Alabamians clearly want to vote
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Montgomery Advertiser
Editorial
April 2, 2008

Maybe most Alabamians want to see a constitutional convention held to draft a new constitution to replace the 1901 document that still forms the organic body of law for our state. Maybe they don't.

What they plainly do want, however, is the chance to decide whether to hold a convention. A new statewide survey indicates widespread support for holding an election on the convention question. The survey shows levels of support throughout a broad demographic range of Alabamians that, if cited as election results, would be seen as landslides.

So what stands in the way of a vote of the people? It's the Alabama Legislature, which has to pass a bill establishing a referendum on the question. There is no other way for it to happen, no matter how much Alabamians might wish it.

There should be no doubt about what the measure now languishing in the Rules committees of both houses would and would not do. All it does is set an election in which Alabamians would vote, yes or no, on whether to hold a constitutional convention.

If a majority votes no, then the matter is decided right there. That's the end of it.

If a majority votes yes, then a detailed mechanism for electing delegates and holding the convention becomes operative. Voters would choose the persons they want to take on the task of drafting a new constitution to replace the flawed document under which Alabama has labored for more than a century.

After the new constitution is drafted, the people would speak again, this time in a ratification election in which they would vote to accept or reject the new constitution.

The key decisions are made by the people of Alabama, which is as it should be.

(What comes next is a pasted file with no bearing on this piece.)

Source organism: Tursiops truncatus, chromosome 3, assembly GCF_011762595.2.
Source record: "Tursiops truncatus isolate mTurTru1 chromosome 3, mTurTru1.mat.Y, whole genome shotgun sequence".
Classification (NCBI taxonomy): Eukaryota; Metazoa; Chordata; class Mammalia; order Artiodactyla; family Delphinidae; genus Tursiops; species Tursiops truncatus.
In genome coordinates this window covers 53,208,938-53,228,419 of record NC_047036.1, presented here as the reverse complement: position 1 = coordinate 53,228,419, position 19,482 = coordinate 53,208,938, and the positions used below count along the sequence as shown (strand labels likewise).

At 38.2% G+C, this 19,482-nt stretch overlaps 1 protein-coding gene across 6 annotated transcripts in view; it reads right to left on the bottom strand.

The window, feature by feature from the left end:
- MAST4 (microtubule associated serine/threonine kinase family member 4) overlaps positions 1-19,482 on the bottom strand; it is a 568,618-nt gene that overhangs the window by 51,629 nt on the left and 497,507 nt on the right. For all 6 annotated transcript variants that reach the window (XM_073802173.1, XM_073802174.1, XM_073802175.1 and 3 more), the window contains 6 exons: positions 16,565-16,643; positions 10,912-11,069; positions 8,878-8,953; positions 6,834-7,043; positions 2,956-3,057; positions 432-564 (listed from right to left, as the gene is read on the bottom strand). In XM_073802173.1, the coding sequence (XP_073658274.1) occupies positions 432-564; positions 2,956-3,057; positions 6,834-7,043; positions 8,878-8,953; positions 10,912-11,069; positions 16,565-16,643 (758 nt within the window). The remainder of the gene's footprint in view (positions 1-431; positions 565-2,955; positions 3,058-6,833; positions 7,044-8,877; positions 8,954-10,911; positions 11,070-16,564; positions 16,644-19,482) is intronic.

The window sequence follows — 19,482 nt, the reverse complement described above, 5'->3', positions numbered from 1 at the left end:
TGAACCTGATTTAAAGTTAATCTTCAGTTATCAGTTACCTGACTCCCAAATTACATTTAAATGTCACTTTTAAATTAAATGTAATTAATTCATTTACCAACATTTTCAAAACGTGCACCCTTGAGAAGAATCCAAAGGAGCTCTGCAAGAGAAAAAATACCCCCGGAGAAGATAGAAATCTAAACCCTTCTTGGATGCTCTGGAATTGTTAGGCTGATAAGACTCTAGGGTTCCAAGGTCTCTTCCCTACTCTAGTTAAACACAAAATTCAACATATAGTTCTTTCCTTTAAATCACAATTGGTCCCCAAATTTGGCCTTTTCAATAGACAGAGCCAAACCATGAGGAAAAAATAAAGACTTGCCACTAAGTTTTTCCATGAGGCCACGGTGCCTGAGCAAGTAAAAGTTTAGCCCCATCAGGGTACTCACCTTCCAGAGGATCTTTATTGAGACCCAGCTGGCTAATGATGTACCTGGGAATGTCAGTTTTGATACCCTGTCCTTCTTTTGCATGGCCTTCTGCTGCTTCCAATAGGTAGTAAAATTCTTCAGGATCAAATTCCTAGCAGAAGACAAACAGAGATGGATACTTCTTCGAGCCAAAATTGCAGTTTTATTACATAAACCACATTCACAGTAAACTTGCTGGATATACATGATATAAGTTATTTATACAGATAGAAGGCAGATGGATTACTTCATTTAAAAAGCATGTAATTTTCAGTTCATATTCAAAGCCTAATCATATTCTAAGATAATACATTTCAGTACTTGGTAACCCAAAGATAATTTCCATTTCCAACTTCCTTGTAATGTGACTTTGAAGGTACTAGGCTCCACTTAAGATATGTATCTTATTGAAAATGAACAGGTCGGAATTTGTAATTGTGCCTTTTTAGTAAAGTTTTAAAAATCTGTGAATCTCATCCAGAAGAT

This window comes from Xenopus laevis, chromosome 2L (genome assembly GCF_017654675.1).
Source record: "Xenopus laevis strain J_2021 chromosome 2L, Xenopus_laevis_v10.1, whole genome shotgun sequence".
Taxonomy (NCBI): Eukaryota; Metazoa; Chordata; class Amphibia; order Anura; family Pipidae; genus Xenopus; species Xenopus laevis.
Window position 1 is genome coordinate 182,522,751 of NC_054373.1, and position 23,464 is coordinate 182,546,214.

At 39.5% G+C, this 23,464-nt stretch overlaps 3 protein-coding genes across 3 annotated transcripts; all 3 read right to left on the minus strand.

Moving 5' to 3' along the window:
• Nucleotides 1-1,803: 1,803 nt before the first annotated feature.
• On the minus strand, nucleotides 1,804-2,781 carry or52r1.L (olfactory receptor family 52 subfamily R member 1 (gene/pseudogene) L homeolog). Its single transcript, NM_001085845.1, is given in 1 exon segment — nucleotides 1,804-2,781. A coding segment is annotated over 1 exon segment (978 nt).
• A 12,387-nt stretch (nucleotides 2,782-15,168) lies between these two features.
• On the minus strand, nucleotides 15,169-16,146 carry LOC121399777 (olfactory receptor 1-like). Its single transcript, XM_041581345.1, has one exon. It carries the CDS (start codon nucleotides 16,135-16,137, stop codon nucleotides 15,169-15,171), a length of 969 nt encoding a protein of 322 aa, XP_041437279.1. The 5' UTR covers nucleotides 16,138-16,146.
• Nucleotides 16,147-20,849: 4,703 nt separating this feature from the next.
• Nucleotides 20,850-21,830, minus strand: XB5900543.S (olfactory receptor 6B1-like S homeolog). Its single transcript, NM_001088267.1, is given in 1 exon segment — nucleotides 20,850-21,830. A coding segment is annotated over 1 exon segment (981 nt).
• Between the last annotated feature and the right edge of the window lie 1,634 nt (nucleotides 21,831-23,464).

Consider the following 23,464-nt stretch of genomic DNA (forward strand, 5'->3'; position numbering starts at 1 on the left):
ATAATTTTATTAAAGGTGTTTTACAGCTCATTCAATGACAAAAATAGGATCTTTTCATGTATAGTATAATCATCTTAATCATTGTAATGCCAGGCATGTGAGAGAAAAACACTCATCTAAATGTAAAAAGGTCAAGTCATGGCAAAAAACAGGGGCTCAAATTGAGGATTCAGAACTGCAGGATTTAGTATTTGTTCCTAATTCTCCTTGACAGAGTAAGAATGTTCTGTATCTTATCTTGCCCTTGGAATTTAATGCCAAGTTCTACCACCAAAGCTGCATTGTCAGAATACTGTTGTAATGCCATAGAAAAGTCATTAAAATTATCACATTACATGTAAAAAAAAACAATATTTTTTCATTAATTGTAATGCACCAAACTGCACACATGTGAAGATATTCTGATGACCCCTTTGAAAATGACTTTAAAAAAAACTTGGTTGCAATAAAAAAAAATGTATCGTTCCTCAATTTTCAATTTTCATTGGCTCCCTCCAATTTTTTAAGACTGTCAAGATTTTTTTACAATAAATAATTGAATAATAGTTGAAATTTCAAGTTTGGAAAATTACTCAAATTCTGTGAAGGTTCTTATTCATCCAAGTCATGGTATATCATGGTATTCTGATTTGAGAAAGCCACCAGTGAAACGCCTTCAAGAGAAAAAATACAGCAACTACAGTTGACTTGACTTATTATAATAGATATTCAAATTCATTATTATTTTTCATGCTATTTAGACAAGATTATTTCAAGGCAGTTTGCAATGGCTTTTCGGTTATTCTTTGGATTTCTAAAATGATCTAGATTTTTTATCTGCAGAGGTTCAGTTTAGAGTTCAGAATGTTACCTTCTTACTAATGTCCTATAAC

But sadly that is the part that many legislators don't like. The 1901 Constitution centers a tremendous degree of authority in the Legislature, and legislators do like that. Opening the door to a new constitution also means opening the door to potentially reduced authority, and some lawmakers simply don't want to give up any of the outsized influence they now hold.

Nevertheless, Alabamians clearly want the chance to decide for themselves. The survey, conducted by the well respected Capital Survey Research Center, finds that 63.9 percent favor having a vote on whether to hold a constitutional convention. Less than a quarter - 24.4 percent - oppose holding a vote.

The measure is supported by 61.8 percent of white respondents and 74.5 percent of black respondents.

Support crosses lines of political affiliation as well - 55.3 percent among respondents identifying themselves as Republicans, 70.5 percent among Democrats and 66.7 percent among independents.

A convention vote is favored by 67.4 percent of men and 61.1 percent of women. Among Alabamians 22 years of age or older, the support is overwhelming - 70.2 percent for those 22-34, 65.4 percent among those 35-45, 62.6 percent among those 46-55, 70.7 percent among those 56-65 and 58.9 percent among those 65 and older.

What further evidence of the desires of the people could legislators possibly need?

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